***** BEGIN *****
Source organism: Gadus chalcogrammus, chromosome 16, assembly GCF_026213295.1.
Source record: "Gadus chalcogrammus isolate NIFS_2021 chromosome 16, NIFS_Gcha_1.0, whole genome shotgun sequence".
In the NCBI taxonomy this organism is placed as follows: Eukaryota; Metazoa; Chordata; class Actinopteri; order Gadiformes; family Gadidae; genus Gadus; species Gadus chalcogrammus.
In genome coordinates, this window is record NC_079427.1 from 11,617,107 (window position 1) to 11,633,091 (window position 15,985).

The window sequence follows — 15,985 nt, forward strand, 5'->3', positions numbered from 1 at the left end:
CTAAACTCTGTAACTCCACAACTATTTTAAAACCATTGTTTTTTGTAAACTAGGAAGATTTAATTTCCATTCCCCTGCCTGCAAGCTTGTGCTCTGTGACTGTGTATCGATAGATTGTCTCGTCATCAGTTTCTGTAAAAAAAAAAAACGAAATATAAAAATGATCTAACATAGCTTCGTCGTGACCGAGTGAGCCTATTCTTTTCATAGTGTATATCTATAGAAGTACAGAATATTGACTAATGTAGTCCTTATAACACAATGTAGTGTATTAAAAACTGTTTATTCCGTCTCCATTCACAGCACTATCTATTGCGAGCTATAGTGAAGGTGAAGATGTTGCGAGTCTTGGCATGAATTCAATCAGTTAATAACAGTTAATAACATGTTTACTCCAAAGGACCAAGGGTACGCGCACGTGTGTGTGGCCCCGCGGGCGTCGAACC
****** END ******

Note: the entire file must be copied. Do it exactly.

Source organism: Gadus chalcogrammus, chromosome 16, assembly GCF_026213295.1.
Source record: "Gadus chalcogrammus isolate NIFS_2021 chromosome 16, NIFS_Gcha_1.0, whole genome shotgun sequence".
In the NCBI taxonomy this organism is placed as follows: Eukaryota; Metazoa; Chordata; class Actinopteri; order Gadiformes; family Gadidae; genus Gadus; species Gadus chalcogrammus.
In genome coordinates, this window is record NC_079427.1 from 11,617,107 (window position 1) to 11,633,091 (window position 15,985).

The window sequence follows — 15,985 nt, forward strand, 5'->3', positions numbered from 1 at the left end:
CTAAACTCTGTAACTCCACAACTATTTTAAAACCATTGTTTTTTGTAAACTAGGAAGATTTAATTTCCATTCCCCTGCCTGCAAGCTTGTGCTCTGTGACTGTGTATCGATAGATTGTCTCGTCATCAGTTTCTGTAAAAAAAAAAAACGAAATATAAAAATGATCTAACATAGCTTCGTCGTGACCGAGTGAGCCTATTCTTTTCATAGTGTATATCTATAGAAGTACAGAATATTGACTAATGTAGTCCTTATAACACAATGTAGTGTATTAAAAACTGTTTATTCCGTCTCCATTCACAGCACTATCTATTGCGAGCTATAGTGAAGGTGAAGATGTTGCGAGTCTTGGCATGAATTCAATCAGTTAATAACAGTTAATAACATGTTTACTCCAAAGGACCAAGGGTACGCGCACGTGTGTGTGGCCCCGCGGGCGTCGAACC